"Blackout Songs has much to say on mutual addiction: the pair’s compulsion to keep drinking is caught up with creativity for him, a rebellion against “normality” for her. She feels her “real” self to be indelibly entwined with her alcoholism and this becomes the big inner battle. This is brave and original writing, hard-edged and unsentimental one minute, heart-meltingly warm the next. A funny kind of romantic tragedy that becomes compulsive to watch."
"This exploration of alcoholism is a frustrating mixed bag"
"The writing is intelligent, the performances strong, but the characters’ lack of external life and no reliable inner existence, makes the play suffocating"
"Booze is the fuel that propels and consumes a toxic romance in Joe White’s frustrating mixed bag of a play. Confusion and repetition are built into the script: the two characters are alcoholics who frequently misremember or reinvent their shared history."
"It’s a skillful expression of the confusion that blackout drunks might feel, and White also powerfully shows how the couple enable and sabotage each other. He’s good, too, on the love-hate relationship addicts have with their thrall, and on the realities of alcoholism: the jaundice, the jitters, the organs poisoned from within. But there’s also a whiff of sexism to his writing..."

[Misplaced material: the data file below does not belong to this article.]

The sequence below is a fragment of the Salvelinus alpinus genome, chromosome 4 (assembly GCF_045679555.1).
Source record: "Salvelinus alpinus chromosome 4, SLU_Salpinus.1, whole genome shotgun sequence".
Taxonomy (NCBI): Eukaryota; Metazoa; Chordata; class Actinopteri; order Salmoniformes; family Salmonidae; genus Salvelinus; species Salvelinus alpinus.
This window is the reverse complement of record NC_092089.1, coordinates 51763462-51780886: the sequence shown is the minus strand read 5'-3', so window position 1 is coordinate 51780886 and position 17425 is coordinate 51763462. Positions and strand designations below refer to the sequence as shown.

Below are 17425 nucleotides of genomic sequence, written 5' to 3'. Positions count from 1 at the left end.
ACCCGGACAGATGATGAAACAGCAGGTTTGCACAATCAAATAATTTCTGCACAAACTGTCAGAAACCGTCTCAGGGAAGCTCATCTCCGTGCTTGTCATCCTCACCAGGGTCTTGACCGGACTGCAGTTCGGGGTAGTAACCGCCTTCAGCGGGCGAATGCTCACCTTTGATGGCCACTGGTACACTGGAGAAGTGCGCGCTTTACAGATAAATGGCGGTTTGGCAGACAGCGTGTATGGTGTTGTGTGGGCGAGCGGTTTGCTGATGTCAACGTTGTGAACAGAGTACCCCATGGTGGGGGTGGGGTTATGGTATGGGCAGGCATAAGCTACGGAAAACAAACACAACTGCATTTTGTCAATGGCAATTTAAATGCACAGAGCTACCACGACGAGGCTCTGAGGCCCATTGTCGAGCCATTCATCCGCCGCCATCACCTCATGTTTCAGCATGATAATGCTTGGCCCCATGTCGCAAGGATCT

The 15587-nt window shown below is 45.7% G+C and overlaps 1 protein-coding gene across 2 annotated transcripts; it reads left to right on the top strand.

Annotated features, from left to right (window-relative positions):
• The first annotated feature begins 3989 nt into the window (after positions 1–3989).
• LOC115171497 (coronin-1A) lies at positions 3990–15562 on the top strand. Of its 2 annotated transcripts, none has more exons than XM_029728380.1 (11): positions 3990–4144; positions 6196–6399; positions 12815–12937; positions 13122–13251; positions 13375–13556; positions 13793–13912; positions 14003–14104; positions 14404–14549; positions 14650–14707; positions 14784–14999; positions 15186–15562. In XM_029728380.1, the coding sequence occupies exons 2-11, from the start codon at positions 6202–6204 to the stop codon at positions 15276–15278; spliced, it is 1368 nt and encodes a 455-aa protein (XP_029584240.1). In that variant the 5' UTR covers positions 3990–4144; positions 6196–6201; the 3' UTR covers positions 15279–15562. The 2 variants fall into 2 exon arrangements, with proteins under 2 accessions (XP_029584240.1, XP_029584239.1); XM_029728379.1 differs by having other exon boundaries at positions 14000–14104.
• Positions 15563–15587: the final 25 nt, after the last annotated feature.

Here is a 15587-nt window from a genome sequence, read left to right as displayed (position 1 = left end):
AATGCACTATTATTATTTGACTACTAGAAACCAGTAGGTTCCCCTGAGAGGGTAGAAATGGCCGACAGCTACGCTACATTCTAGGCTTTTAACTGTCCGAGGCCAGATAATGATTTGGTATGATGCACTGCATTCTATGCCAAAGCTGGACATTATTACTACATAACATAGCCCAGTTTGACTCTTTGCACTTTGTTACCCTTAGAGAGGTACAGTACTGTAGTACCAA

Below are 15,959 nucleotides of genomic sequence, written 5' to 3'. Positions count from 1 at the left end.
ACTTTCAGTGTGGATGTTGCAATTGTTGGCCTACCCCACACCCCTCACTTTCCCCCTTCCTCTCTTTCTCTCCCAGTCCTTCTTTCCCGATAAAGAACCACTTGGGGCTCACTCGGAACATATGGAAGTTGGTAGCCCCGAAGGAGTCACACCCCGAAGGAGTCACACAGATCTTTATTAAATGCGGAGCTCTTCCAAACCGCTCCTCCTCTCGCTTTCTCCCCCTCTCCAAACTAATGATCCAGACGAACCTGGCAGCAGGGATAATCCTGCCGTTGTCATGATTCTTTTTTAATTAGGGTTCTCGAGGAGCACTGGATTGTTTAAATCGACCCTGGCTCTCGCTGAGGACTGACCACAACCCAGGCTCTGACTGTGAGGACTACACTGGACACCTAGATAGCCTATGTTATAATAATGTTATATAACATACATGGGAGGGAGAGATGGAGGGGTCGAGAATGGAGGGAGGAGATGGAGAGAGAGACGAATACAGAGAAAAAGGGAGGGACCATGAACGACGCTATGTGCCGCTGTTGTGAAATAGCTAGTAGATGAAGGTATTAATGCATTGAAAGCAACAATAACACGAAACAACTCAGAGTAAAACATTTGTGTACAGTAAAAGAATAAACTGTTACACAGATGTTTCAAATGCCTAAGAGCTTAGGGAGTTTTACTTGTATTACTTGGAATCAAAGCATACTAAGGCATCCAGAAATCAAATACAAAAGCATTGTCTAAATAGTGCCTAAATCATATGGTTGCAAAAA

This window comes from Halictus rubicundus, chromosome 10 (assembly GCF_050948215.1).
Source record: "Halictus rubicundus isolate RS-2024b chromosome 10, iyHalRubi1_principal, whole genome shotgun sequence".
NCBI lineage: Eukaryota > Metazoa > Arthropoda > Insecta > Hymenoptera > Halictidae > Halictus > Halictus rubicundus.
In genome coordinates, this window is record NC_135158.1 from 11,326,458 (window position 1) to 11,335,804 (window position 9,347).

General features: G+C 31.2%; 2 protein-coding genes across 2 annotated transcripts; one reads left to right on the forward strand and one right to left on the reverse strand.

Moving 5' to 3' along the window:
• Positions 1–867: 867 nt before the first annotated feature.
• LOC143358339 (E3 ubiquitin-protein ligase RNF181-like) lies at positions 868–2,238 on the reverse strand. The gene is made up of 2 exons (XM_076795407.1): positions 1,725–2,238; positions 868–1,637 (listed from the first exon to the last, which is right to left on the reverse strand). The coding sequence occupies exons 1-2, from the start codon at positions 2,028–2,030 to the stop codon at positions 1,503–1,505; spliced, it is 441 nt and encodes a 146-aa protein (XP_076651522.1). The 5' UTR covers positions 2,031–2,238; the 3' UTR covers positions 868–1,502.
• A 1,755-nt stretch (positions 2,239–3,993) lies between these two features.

"The writing is intelligent, the performances strong. But the characters have little external life and no reliable inner existence. This makes the play suffocating."
"Hypnotic performances lift a tale of alcoholic destruction"
"A bleak exercise in self-deception, then; yet what gives momentum to Guy Jones’s production are the hypnotic performances, especially from Rebecca Humphries"
"White and Jones — who previously collaborated on the acclaimed pastoral drama Mayfly at the Orange Tree Theatre — cleverly avoid showing us the lurid reality of drunkenness. On Anisha Fields’ spartan traverse set, the mayhem and the disorientation are stylised and discreet. There is only the occasional glimpse of a bottle. Most of the chaos happens inside these people’s heads."
"Joe White’s drama about an alcoholic couple spiralling out of control is best at its bleakest and weirdest"
"Joe White’s intriguing new play is basically a romcom... but a messy one, a pissed-up one, one whose protagonists’ memories are blurred by days and nights of blackout drinking."